Degenerative Disc Disease

Degenerative Disc Disease

Degenerative disc disease is not actually a disease but a term used to describe changes in your spinal discs as you age.  Degenerative disc disease is best described as the weakening of one or more vertebral discs. Vertebrae discs act as cushions between the vertebrae they are soft, compressible discs that separate the interlocking bones (vertebrae) that make up the spine.

The discs act like shock absorbers for the spine, allowing it to flex, bend, and twist. The condition very often begins when small tears occur in the disc wall (annulas). Another cause of pain due to degeneration is damage to the center (nucleus) of the disc. When damaged the nucleus loses water content which is needed for the disc to absorb impact.



Facts about Degenerative Disc Disease:

normal vertebrae vs disc with degenerative disc disease

  • Degenerative disc disease can develop as a natural part of the aging process, but it may also result from injury to the back.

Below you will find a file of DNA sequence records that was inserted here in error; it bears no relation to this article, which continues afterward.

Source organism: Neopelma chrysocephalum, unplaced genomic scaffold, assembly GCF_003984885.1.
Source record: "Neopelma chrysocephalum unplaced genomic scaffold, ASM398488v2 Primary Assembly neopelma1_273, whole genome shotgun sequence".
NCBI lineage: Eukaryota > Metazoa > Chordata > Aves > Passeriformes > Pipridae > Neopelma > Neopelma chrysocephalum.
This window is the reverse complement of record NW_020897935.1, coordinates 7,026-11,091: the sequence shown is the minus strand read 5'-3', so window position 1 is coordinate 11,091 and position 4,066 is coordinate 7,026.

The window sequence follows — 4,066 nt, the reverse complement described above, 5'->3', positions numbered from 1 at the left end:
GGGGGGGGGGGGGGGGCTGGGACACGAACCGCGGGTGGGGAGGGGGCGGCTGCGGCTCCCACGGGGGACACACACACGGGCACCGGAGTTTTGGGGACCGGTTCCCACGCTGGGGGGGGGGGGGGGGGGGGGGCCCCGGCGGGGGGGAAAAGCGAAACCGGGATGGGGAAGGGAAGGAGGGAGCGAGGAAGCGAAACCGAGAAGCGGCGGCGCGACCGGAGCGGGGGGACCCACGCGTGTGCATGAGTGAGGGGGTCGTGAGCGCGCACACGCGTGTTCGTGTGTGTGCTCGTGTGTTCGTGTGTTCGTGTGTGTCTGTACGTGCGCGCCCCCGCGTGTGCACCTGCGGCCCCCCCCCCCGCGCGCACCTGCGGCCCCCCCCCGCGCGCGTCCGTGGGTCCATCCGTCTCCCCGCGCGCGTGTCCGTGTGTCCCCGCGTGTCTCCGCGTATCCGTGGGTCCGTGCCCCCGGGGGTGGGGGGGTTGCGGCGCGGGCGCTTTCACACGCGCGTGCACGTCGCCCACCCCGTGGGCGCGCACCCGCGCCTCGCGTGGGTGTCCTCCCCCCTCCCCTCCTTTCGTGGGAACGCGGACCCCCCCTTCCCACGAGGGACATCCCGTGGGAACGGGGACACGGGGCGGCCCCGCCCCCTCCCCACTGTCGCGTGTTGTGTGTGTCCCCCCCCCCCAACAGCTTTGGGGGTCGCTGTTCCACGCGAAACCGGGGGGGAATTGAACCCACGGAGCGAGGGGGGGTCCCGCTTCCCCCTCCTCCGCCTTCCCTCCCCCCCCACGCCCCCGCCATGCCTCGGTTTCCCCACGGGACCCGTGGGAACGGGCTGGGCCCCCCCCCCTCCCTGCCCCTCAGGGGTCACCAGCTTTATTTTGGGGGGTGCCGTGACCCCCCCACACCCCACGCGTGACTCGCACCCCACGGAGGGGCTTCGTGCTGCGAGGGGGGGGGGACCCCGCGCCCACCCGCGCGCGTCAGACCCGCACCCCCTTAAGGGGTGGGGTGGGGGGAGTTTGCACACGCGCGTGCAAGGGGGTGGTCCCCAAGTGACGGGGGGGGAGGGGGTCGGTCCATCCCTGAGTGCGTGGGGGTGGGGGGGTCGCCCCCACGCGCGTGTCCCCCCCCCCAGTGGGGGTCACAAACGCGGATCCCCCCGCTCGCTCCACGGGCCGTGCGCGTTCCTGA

• Degenerative disc disease is one of the most common causes of lower back pain.
  • Degenerative disc disease can take place throughout the spine, but it most often occurs in the discs in the lower back (lumbar region) and the neck (cervical region).

Pain associated with degenerative disc disease is generally the result of two factors, inflammation and abnormal micromotion instability both factors can cause back spasm and be very painful.

Back pain caused by degenerative disc disease can happen periodically over a long period of time, however, the condition can be managed with a number of non-surgical treatment options including, pain medication and Epidural Steroid injections.

[Sources: Spine-Health.com, webmd.com]